1
\$\begingroup\$

I have no background in electrical engineering so please bear with me.

I want to create a random number generator/displayer using a resistor. My idea is to wire a resistor to an amplifier of some sort and display the signal on an oscilloscope. The idea I have is based on these:

Diagram: Noise Gen Diagram

Actual generator:

Noise Gen

Closeup of amplifier setup: Amplifier

Closeup of resistor setup:

Resistor

Questions

First of all, I am wondering if I over simplified the setup. As stated above, I believe I can simply flow power through the resistor, amplify, and use. Also, the setup of the amplifier confuses me. I've tried Amazon searches for "amplifiers," "signal amplifiers," and "op amp," a term I've heard on vaguely similar questions, but none of them return something similar to the gold box. Furthermore, what are the use and names the three wires and the gray machine connected to the amplifier? In addition, what is the device the resistor is sandwiched between? I assume its the power source but that looks a bit odd. If it is, what is it called or are there any simpler methods to power the variable resistor? Lastly, is the connecting the amplifier to the oscilloscope a coaxial cable?

\$\endgroup\$
  • \$\begingroup\$ I'm not sure about some parts, but the gray "machine" is a power supply with two rails. Red is +V for supply 1, Black is ground, and blue is +V for supply 2. The cable connecting the gold box to the oscilloscope is a coaxial cable, looks like a Type F connector on the gold box side and a standard BNC on the other end. \$\endgroup\$ – JYelton Feb 4 '14 at 22:52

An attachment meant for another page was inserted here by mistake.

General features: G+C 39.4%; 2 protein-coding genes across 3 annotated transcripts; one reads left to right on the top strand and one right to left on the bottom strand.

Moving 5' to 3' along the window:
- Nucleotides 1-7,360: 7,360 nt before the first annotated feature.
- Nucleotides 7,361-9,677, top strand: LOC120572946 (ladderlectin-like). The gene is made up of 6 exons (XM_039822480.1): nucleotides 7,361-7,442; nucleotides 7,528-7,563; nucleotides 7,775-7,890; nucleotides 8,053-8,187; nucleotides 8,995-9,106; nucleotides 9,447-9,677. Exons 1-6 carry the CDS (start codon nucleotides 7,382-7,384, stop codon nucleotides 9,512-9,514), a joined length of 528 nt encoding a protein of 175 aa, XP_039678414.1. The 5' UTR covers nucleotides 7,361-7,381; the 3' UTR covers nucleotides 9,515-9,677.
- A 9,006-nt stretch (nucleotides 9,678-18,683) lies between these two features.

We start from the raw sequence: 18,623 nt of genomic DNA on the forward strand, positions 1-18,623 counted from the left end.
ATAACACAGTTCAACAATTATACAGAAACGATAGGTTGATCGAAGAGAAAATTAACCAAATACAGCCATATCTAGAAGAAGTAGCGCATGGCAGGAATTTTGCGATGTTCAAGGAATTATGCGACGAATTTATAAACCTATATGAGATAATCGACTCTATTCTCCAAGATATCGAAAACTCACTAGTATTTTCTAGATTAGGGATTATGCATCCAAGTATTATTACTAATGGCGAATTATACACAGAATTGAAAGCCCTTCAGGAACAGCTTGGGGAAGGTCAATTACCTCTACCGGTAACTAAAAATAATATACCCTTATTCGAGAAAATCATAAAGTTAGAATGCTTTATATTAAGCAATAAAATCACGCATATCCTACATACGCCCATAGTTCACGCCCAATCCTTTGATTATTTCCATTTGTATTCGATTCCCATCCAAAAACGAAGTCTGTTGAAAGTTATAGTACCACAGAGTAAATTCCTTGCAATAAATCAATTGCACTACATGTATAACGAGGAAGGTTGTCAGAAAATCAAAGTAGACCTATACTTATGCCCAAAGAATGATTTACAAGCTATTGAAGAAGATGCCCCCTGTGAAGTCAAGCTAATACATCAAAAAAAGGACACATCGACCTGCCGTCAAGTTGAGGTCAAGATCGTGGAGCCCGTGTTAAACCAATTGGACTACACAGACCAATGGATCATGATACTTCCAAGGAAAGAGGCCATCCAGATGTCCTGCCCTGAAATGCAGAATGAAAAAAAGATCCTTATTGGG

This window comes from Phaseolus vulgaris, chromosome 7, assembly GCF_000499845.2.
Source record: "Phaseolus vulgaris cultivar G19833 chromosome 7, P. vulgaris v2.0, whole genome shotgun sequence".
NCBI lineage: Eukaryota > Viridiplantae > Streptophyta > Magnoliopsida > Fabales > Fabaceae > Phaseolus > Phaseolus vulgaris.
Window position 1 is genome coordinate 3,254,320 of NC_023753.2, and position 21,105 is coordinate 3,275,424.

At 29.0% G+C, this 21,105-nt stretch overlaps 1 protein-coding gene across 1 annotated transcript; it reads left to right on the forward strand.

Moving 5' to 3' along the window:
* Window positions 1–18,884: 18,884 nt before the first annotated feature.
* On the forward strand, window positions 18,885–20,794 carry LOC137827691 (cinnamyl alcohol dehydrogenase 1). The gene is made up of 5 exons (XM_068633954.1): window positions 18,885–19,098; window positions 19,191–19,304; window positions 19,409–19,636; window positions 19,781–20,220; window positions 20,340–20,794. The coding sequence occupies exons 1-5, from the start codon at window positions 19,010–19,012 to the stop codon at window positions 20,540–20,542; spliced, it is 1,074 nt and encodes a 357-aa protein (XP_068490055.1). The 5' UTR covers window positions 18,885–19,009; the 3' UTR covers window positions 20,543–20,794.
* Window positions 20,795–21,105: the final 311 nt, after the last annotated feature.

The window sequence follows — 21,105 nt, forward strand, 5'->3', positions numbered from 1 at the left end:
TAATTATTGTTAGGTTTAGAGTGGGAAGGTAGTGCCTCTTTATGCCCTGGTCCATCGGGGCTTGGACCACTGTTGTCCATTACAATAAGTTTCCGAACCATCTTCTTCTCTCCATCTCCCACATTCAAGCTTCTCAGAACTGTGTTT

0
\$\begingroup\$

These resistor circuits with instrumentation or op-amp amplifiers will all have biases due to bandwidth and frequency response and local electrical noise. You say you want to display on a scope. You want to see just a mass of noise or some sort of steps?

If you do not need really fast strings of numbers, you can not beat radioactive decay for randomness and it will not be affected by the environment. In fact, you can get them from a web site http://www.fourmilab.ch/hotbits/ or use a Geiger counter. The scope could show spikes for each counter tick and they will be randomly spaced.

Bytes from the web site above you could use a simple microprocessor like an Arduino and display the output from a digital to analog converter. This will give random steps on the scope.

If you need to pursue the resistor (or diode or transistor) noise method, I can leave some links.

\$\endgroup\$
  • \$\begingroup\$ TL;DR: Randomness via radiation decay seems better -- The oscilloscope was an example receiver. I will be using random bits for purposes. I checked out the idea of randomness via radioactive decay and came across link, who sell similar hardware to the ones HotBits uses, but with more customer friendly ordering than the seller HotBits used. \$\endgroup\$ – Ronald Snew Feb 5 '14 at 15:57

Your Answer

By clicking “Post Your Answer”, you agree to our terms of service, privacy policy and cookie policy

Not the answer you're looking for? Browse other questions tagged or ask your own question.